I’ve especially enjoyed working with healthcare clients over the last few years, exploring how digital transformation can make access to care more equitable. Technology is not the sole answer here, but it’s a powerful enabler. Our team’s motto is “fall in love with the problem, not the solution.”

I love my job, but it’s been a journey. When I went for my senior manager promotion, I didn’t get it the first time. And I still remember the very first thing I failed (my cycling proficiency test at nine). Both times, I was gutted.

In the moment, you’re just feeling defeated, but looking at things through a different lens and talking with my tribe taught me that it was actually really important to fail and learn from those experiences - it helped drive me forward.”

“Think of your career journey as less ladder, more jungle gym. Something to navigate, to learn from, to fail at, to try again, but above all to enjoy.“

4. One day at a time

“It’s funny how your definition of success changes as you grow and develop. To begin with, it’s about getting that promotion, going for the pay rise, being able to buy something you’ve wanted… Now, being a parent, success is my children being happy, healthy, confident and resilient.

My mantra is to take it each day at a time. With my two teenage girls, it’s been a bit of a journey to constantly juggle and balance everything. They’re very supportive of my extracurriculars, and they come along to events – it helps that they both love tech and are early adopters.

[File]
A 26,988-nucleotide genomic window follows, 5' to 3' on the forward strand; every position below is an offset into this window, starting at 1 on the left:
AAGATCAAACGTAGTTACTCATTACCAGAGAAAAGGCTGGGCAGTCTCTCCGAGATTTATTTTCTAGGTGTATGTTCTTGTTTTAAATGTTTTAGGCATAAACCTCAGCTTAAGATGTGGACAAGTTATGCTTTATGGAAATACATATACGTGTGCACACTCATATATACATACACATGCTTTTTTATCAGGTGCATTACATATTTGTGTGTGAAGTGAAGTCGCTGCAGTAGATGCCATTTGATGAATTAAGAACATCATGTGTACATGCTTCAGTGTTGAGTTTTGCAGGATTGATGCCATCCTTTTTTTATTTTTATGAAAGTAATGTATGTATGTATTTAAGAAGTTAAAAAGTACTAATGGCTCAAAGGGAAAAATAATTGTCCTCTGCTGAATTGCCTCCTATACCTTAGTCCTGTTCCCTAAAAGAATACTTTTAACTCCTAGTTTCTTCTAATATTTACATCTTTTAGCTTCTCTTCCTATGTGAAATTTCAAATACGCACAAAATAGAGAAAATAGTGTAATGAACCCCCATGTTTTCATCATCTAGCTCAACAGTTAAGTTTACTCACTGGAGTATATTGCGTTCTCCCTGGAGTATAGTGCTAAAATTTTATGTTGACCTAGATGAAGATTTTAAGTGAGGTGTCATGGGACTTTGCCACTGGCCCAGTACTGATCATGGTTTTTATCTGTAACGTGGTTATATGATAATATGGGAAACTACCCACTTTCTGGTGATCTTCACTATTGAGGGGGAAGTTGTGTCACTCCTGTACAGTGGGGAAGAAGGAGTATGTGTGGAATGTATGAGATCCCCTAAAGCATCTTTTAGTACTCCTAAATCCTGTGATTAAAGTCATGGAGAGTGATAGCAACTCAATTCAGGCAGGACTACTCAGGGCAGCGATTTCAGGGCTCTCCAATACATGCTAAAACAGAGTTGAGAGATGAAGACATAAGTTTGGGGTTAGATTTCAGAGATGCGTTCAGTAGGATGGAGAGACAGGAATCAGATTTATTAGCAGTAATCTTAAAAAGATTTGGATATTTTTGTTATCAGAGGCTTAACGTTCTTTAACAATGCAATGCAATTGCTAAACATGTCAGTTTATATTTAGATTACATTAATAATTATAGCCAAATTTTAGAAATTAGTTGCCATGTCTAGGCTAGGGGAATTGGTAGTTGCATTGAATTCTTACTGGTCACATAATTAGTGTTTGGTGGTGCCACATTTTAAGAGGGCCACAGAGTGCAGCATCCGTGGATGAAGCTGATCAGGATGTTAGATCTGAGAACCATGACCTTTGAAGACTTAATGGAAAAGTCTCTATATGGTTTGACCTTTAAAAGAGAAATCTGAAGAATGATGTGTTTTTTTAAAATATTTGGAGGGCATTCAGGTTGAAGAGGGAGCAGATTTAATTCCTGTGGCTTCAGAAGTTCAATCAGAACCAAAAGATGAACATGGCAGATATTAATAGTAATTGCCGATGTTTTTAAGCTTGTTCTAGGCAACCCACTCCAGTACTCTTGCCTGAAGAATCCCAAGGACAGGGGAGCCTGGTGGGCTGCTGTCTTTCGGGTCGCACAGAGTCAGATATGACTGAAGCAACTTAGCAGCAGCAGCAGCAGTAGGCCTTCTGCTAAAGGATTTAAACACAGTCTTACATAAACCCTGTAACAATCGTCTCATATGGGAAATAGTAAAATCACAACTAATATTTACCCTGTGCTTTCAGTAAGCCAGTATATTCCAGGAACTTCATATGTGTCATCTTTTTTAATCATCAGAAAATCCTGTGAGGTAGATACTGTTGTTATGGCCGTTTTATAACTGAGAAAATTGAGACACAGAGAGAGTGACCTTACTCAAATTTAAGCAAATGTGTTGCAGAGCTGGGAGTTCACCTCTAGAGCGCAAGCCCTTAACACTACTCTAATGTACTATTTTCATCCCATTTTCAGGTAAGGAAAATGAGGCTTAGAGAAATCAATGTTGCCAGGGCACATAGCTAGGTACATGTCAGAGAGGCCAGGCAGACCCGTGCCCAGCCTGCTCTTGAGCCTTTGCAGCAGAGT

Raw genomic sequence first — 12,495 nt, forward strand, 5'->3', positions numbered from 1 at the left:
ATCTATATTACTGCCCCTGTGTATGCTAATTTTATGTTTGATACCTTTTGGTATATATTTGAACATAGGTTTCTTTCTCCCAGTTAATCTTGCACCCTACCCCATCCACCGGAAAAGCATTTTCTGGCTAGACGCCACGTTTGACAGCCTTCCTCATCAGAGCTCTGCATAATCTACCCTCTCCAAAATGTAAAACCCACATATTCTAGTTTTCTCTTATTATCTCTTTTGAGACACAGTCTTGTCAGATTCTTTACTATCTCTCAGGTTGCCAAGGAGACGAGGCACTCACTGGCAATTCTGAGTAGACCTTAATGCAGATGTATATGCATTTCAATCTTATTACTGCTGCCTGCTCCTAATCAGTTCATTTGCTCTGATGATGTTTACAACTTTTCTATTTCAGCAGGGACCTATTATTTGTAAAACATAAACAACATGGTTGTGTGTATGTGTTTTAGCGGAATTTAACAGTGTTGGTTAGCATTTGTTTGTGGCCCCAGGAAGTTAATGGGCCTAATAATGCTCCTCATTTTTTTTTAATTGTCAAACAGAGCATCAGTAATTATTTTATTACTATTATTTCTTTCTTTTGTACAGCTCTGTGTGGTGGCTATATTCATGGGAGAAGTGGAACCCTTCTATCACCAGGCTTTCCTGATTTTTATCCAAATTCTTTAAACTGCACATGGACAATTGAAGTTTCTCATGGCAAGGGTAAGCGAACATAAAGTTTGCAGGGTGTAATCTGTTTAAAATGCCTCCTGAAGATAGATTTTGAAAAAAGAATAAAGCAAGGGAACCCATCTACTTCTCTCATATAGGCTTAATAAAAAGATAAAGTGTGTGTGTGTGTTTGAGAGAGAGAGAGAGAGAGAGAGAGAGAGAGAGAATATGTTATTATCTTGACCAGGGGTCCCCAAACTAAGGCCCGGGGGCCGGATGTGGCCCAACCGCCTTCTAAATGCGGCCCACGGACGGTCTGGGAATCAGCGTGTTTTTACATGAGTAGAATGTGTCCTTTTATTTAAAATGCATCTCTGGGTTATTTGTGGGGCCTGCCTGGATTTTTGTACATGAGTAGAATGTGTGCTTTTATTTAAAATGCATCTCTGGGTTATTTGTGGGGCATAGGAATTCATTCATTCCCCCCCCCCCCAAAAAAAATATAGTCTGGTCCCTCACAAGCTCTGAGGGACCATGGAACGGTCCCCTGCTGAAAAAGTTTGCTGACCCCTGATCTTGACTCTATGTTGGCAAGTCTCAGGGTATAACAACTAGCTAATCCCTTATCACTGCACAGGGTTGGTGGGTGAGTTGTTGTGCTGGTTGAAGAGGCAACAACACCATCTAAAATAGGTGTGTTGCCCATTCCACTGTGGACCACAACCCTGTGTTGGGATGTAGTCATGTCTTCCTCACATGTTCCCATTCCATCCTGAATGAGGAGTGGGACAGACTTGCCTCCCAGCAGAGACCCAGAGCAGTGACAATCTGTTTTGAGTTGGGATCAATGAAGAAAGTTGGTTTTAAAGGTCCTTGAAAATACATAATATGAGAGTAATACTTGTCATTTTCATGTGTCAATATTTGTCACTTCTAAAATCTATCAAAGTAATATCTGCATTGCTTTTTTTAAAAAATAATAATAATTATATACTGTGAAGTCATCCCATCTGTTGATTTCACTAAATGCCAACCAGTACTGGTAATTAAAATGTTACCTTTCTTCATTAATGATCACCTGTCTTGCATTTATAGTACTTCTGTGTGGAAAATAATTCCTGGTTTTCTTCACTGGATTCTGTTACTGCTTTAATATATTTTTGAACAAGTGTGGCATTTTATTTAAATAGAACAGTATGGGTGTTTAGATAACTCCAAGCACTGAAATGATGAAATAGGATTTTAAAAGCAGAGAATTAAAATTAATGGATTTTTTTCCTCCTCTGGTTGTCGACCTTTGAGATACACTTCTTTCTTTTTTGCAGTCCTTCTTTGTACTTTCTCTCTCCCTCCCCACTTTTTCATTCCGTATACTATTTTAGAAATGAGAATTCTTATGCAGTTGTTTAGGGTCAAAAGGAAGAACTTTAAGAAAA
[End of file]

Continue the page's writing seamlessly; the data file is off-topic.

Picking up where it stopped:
My husband and I have always talked openly and honestly with them. We try to eat dinner together and be around to help with homework if they need it – and we use our weekends to do things as family. We make it work.

It’s important to acknowledge that everyone has good days and struggle days. “Everyone is trying to balance everything – and that’s okay.”

“Life doesn’t need to be ‘perfect’ – imperfect works well, too.“

5. Everybody is a role model

“My final tip? Have a personal strategy day at least once a year. It helps me take a step back from my regular work and dedicate some time to reflect on where I am and what I want to achieve. I’ve found it incredibly helpful to celebrate how far I’ve come and plan my career more deliberately.

I’ve been asked how I feel about being considered a role model, and if I ever get tired of sharing my story. To be honest, I don’t – it’s a privilege. Knowing my story and my journey can help others on their path is enormously humbling.

I truly believe everybody is a role model. You don’t have to have done something grand and amazing. Sure, your story is unique to you, but your career milestones, difficult moments and varied experiences can help others see the world from a different perspective.

Never underestimate how reflecting on the lessons you’ve learnt and sharing those can really help someone else.”

“The world would be a better place if everyone took a bit of time to pay it forward – it would accelerate change.“

Five things we learnt from Emma

1. Do what you love and love what you do = the secret to success.

2. Don’t underestimate how much you can help somebody by sharing your story.

3. Think of your career journey as less ladder, more jungle gym.

4. Take it each day at a time. Perfection is a myth.

5. Everybody is a role model (yes, you reading this too!) so pay it forward.